What’s going on with gold prices?
With the price of the yellow metal near two-year lows through much of 2013, some investors wonder whether the price decline will continue.
Is this a bear market for gold or will it rebound?
A new report from analysts at Incrementum AG in Liechtenstein says there are good reasons to be bullish on gold, which was trading Wednesday at about $1,252 an ounce.
In fact, the report, titled “In Gold We Trust 2013,” set a 12-month target for gold prices at $1,480 and a long-range target at $2,230. “Even though the consensus is convinced that the gold bull market has ended, we remain firmly of the opinion that the fundamental argument in favor of gold remains intact,” the 53-page report stated.
The report said there are no precedents for the current climate of central bank intervention and noted there have been more than 500 interest rate cuts worldwide since 2008. That makes the need for gold as “monetary insurance” that much more important and will, in turn, push gold prices upward.
“Never before have such enormous monetary policy experiments taken place on a global basis,” the report said. “If ever there was a need for monetary insurance, it is today.”
The report spells out seven reasons to be bullish on gold:
Reasons to be Bullish on Gold
For the first time, the annual “In Gold We Trust” report – now in its seventh year – included a quantitative evaluation of gold with a wide range of scenarios for U.S. monetary policy. Even weighing factors that could lower the price of gold, the report arrived at the long-term target of $2,230.
Negative real interest rates are still anticipated for the time being. Amid current financial woes, the report predicted the Federal Reserve, the Bank of Japan, the Bank of England and the European Central Bank all will continue to keep interest rates at a low level. And historically there’s been a strong link between negative real interest rates and gold prices. “Gold is the only liquid investment asset that neither involves a liability nor a creditor relationship,” the report stated, calling gold the “only international means of payment independent of governments” and noting it has survived every war and national bankruptcy.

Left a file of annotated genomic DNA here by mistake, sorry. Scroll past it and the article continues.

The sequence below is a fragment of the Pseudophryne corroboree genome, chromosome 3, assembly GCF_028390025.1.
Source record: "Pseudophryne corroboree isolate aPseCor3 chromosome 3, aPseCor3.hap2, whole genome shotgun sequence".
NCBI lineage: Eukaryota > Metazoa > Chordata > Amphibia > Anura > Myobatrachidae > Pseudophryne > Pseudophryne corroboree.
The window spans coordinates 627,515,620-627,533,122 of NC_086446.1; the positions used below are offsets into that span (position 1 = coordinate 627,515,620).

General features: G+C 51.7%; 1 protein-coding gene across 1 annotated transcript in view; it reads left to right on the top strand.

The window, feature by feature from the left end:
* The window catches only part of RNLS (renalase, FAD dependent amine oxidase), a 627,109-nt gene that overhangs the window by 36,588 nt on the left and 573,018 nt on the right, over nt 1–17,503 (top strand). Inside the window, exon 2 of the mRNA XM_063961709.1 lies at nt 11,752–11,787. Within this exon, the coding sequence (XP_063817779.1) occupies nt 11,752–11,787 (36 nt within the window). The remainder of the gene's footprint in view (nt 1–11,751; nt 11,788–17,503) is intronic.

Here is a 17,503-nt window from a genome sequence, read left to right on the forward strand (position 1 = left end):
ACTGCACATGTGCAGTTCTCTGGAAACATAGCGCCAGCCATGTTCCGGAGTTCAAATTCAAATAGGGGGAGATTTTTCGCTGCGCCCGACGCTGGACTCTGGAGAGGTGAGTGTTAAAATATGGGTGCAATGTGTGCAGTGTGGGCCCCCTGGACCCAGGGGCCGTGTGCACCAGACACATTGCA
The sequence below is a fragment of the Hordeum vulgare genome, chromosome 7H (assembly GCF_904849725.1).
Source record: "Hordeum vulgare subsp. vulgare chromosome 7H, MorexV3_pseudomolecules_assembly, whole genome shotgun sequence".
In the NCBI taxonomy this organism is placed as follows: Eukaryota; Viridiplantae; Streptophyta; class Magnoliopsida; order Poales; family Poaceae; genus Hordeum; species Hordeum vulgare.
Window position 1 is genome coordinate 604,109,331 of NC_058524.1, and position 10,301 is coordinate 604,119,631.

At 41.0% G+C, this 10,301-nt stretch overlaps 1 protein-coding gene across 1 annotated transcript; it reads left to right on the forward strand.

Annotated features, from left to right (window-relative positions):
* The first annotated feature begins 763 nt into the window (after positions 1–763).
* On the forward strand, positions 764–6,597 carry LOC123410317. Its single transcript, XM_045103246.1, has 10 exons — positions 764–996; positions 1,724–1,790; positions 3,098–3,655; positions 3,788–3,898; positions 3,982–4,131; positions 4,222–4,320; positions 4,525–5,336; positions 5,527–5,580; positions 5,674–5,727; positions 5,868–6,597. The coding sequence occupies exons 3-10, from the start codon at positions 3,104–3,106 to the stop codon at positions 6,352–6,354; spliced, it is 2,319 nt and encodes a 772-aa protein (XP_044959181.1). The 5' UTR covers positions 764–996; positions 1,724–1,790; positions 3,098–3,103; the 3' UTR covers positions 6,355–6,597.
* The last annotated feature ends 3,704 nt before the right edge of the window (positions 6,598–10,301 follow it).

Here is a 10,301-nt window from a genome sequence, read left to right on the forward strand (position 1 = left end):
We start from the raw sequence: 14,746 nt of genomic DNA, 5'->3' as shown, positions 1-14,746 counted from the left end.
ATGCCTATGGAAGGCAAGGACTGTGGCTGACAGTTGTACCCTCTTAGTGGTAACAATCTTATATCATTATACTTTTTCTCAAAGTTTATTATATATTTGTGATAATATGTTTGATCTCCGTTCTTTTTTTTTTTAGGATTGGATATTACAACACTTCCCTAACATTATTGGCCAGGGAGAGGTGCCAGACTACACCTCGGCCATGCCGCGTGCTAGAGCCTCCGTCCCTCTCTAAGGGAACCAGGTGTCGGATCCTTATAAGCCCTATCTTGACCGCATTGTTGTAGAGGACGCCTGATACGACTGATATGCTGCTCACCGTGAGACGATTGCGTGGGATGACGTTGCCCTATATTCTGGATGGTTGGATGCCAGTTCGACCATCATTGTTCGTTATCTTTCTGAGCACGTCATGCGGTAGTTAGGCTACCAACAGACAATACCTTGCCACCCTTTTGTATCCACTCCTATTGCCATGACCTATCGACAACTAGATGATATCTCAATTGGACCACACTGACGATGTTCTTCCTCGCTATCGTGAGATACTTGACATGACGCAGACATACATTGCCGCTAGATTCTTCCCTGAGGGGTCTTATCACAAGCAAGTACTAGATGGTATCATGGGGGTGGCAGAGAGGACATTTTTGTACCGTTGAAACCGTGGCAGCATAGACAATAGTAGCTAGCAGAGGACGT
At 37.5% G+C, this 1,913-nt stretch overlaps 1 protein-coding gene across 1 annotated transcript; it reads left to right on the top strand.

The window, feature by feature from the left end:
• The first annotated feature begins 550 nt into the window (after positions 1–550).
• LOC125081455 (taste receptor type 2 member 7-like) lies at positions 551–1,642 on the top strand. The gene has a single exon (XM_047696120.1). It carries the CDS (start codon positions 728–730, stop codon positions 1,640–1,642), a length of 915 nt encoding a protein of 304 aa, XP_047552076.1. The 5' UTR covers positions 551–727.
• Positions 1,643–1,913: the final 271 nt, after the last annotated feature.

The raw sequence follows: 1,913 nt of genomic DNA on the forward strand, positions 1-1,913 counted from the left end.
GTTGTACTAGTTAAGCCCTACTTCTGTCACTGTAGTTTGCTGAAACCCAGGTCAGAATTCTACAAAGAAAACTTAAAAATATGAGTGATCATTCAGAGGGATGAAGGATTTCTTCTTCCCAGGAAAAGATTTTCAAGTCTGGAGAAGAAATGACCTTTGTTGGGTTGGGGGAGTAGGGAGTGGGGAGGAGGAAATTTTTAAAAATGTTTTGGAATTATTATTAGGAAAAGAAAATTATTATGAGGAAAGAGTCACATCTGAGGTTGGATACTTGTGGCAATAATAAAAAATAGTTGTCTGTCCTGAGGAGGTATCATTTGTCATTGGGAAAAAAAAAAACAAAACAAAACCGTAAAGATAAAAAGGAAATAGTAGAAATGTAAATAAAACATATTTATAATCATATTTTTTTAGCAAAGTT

Unlike the gold market in 1979-1980, when the metal’s price soared, it’s unlikely the current bull market will end as a result of a major increase in interest rates, given the fact that governments, corporations and households are saddled with heavy debt. The gold mining industry is undergoing changes to its priorities to put profitability, disciplined capital deployment and stable cash flow per ounce of gold over maximizing gold production.
“We believe that the new commitment to transparent cost reporting, greater financial discipline and shareholder value is a crucial – if quite late in coming – insight by the sector,” the report said. And what of gold mining stocks? The report called them the “ultimate contrarian play.”
Skepticism, fear and panic are “never observable at the end of a long-term bull market,” said the report. Currently, the report said, “We see anything but euphoria in gold.” A “bottoming process” on gold prices will soon begin, and there’s likely to be “very little” momentum before August. After that, gold prices should begin to rise.
Source : Bullion Bulletin